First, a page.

Changing the Face of Church Volunteers

Visit most churches on any given Sunday, and you will most likely hear one universal refrain.  No, it isn’t the Lord’s Prayer, nor the Apostle’s Creed.  It’s the appeal for volunteers.  Whether it’s in the church office, toddler nursery, Sunday School rooms, children’s church, custodial work, hospitality center, outreach team or potluck committee, it seems churches are always needing and recruiting volunteers.

Only twice in all my years attending church, have I ever been asked how I might use my skills, talents, abilities and interests to minister.  Some people might suggest that question, and the appeal for volunteers, are essentially the same request, just worded differently.  But I’m not so sure.  When volunteers are solicited, there is usually a “hole” that needs to be filled.  Depending on the availability of help and the severity of the need, a volunteer’s individual interests and skills may be considered.  But honestly, sometimes any willing warm body is happily latched onto.

Simply being a warm body and filling a hole is a far cry from responding to God’s call on our lives, utilizing the skills He has given us for His glory and working to bring His Kingdom to earth.  The former suggests a guilty or forced response.  The latter demonstrates initiative, forethought, and a joining-in with God in His work, serving as a minister within our own context.

Clearly, existing ministries within a church certainly need to be staffed by willing volunteers.  But if a certain program, ministry, or activity is constantly shorthanded, are we willing to evaluate whether it is truly a vital, healthy ministry?  And if it isn’t, are we willing to make the tough call to end that program?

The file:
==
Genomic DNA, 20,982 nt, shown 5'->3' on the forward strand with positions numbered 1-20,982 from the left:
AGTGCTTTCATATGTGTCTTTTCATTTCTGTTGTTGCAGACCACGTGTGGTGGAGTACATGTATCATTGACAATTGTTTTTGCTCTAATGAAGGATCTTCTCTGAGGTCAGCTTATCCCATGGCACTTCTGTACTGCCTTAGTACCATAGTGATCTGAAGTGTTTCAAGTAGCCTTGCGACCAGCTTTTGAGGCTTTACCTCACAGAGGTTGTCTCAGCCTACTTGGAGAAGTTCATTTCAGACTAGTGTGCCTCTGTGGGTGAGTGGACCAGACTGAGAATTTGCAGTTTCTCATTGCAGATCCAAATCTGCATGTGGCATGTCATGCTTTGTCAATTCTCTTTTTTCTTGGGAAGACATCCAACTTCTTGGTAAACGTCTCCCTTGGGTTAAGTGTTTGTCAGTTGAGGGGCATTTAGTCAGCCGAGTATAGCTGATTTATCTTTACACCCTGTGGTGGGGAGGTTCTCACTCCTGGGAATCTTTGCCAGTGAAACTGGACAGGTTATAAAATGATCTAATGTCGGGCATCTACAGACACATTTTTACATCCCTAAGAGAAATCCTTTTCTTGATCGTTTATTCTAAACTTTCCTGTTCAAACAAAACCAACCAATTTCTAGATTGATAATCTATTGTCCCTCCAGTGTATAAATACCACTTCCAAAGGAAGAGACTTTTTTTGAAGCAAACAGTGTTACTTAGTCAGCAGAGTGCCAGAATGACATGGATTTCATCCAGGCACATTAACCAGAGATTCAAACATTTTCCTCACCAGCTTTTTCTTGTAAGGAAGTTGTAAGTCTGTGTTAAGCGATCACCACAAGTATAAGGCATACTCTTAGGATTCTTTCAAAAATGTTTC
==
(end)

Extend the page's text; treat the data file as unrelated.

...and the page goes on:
Even more important than programs are the people in the church.  After all, the Church is nothing more than those gathered, engaged believers willing to engage their culture in meaningful ways.  How then might volunteerism be restructured and rethought to avoid the we-just-need-a-warm-body approach?

For starters, we must help people think differently about their position and role in the church.  They are not coming to church once or twice a week simply to be fed – to receive – to get something.  We must move away from simply dispensing religion to consumers.  Christians are not called to be casual consumers who believe X, Y and Z; Christians are commanded to be little Christs, transformed, passionate followers of Jesus who are engaged in living authentic, relational lives, doing the work of God.

When this becomes our perspective, the role of the volunteer becomes minimized and overshadowed by an entire congregation of ministers and partners serving through their strengths.  Helping people discover their gifts needs to become a focus of the church.  Whereas some people innately know what they’re good at and what they enjoy doing, many others do not.  Asking questions is a great way to help people discover their gifts for themselves.

  • What keeps you awake at night?
  • What do you do that energizes and excites you?  That drains and depletes you?
  • What one hurt or pain in the world would you most like to address?
  • If money, time and opportunity were not a hindrance, how would you spend your days?  What would you do?
  • What is the most significant thing you’ve done in your life?
  • Where and how do you fit in the priesthood of all believers?
  • How can you best minister in our church?  Outside our church?

When people begin to understand their gifts and strengths, and begin imagining how they might use them in serving others, the church can then become an equipping organization.  Churches can encourage, support, and advocate for individual ministers engaging in their community….hair dressers offering free haircuts to underprivileged teens, artists decorating the walls of a community center, chefs teaching cooking classes to kids, accountants helping seniors file their taxes, moms reaching out to single mothers…

The potential list of ministries is endless when we free others to use their gifts and when we move away from viewing the Pastor as the only one equipped and allowed to minister.  This shift could radically change the face of church programming and “volunteerism”.  Rather than looking for warm bodies to fill spots in existing church programming, we could equip and send out passionate ministers doing what they love, what they’re good at, and what God created them for.

How might this change the face of volunteerism in your church?  How might this perspective change the way you engage in ministry?